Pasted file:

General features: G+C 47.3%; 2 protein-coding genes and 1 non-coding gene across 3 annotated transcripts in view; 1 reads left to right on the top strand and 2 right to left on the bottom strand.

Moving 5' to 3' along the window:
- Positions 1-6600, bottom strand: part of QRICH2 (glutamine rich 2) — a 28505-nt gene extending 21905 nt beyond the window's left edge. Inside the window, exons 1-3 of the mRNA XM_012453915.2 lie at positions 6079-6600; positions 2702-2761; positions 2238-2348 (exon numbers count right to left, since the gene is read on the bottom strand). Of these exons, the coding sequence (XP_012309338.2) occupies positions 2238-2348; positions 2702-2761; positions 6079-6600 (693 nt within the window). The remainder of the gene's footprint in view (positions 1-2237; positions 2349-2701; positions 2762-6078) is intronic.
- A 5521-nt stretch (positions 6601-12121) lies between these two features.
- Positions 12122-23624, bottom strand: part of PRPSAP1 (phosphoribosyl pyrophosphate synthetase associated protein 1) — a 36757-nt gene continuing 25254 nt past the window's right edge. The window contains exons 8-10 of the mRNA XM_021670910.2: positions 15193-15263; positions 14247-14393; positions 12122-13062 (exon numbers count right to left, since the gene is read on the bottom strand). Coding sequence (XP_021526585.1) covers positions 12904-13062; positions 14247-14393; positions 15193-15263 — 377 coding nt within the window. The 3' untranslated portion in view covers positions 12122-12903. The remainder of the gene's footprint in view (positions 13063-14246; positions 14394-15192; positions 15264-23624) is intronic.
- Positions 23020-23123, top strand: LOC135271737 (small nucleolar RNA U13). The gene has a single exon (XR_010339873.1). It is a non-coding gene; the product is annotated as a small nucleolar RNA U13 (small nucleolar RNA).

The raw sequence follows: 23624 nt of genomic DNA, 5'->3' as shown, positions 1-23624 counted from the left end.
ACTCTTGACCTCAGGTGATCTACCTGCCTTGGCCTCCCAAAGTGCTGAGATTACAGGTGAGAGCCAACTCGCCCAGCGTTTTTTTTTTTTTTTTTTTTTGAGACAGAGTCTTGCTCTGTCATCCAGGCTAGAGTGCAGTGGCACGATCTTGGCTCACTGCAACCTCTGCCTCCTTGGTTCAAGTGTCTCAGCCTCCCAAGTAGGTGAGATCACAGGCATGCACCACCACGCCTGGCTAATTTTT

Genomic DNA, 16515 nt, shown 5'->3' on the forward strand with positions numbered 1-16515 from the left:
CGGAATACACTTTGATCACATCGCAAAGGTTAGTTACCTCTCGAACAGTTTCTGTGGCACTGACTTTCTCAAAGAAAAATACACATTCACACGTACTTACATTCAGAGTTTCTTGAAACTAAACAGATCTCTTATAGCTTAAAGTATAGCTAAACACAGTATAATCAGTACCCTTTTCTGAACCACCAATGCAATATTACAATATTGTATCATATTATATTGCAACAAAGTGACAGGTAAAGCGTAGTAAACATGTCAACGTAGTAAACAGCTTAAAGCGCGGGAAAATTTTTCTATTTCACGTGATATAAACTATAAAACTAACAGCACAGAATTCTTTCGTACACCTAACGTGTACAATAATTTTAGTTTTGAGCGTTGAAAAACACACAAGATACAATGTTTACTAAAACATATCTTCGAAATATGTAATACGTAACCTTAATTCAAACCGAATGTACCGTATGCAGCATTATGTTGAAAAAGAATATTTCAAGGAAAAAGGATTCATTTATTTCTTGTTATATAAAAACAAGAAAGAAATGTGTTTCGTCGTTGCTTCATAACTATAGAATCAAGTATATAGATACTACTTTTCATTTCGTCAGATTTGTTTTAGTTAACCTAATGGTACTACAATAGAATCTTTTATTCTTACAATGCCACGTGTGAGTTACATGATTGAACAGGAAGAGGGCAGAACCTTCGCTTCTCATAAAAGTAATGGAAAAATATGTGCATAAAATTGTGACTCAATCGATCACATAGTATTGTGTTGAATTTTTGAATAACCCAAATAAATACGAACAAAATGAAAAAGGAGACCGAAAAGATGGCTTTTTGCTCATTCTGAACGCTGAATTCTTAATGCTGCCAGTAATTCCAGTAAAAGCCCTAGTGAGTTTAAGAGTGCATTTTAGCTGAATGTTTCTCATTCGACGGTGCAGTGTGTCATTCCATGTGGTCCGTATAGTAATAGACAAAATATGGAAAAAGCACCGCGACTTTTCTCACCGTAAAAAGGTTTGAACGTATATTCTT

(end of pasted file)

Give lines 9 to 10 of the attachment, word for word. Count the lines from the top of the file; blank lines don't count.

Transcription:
Genomic DNA, 16515 nt, shown 5'->3' on the forward strand with positions numbered 1-16515 from the left:
CGGAATACACTTTGATCACATCGCAAAGGTTAGTTACCTCTCGAACAGTTTCTGTGGCACTGACTTTCTCAAAGAAAAATACACATTCACACGTACTTACATTCAGAGTTTCTTGAAACTAAACAGATCTCTTATAGCTTAAAGTATAGCTAAACACAGTATAATCAGTACCCTTTTCTGAACCACCAATGCAATATTACAATATTGTATCATATTATATTGCAACAAAGTGACAGGTAAAGCGTAGTAAACATGTCAACGTAGTAAACAGCTTAAAGCGCGGGAAAATTTTTCTATTTCACGTGATATAAACTATAAAACTAACAGCACAGAATTCTTTCGTACACCTAACGTGTACAATAATTTTAGTTTTGAGCGTTGAAAAACACACAAGATACAATGTTTACTAAAACATATCTTCGAAATATGTAATACGTAACCTTAATTCAAACCGAATGTACCGTATGCAGCATTATGTTGAAAAAGAATATTTCAAGGAAAAAGGATTCATTTATTTCTTGTTATATAAAAACAAGAAAGAAATGTGTTTCGTCGTTGCTTCATAACTATAGAATCAAGTATATAGATACTACTTTTCATTTCGTCAGATTTGTTTTAGTTAACCTAATGGTACTACAATAGAATCTTTTATTCTTACAATGCCACGTGTGAGTTACATGATTGAACAGGAAGAGGGCAGAACCTTCGCTTCTCATAAAAGTAATGGAAAAATATGTGCATAAAATTGTGACTCAATCGATCACATAGTATTGTGTTGAATTTTTGAATAACCCAAATAAATACGAACAAAATGAAAAAGGAGACCGAAAAGATGGCTTTTTGCTCATTCTGAACGCTGAATTCTTAATGCTGCCAGTAATTCCAGTAAAAGCCCTAGTGAGTTTAAGAGTGCATTTTAGCTGAATGTTTCTCATTCGACGGTGCAGTGTGTCATTCCATGTGGTCCGTATAGTAATAGACAAAATATGGAAAAAGCACCGCGACTTTTCTCACCGTAAAAAGGTTTGAACGTATATTCTT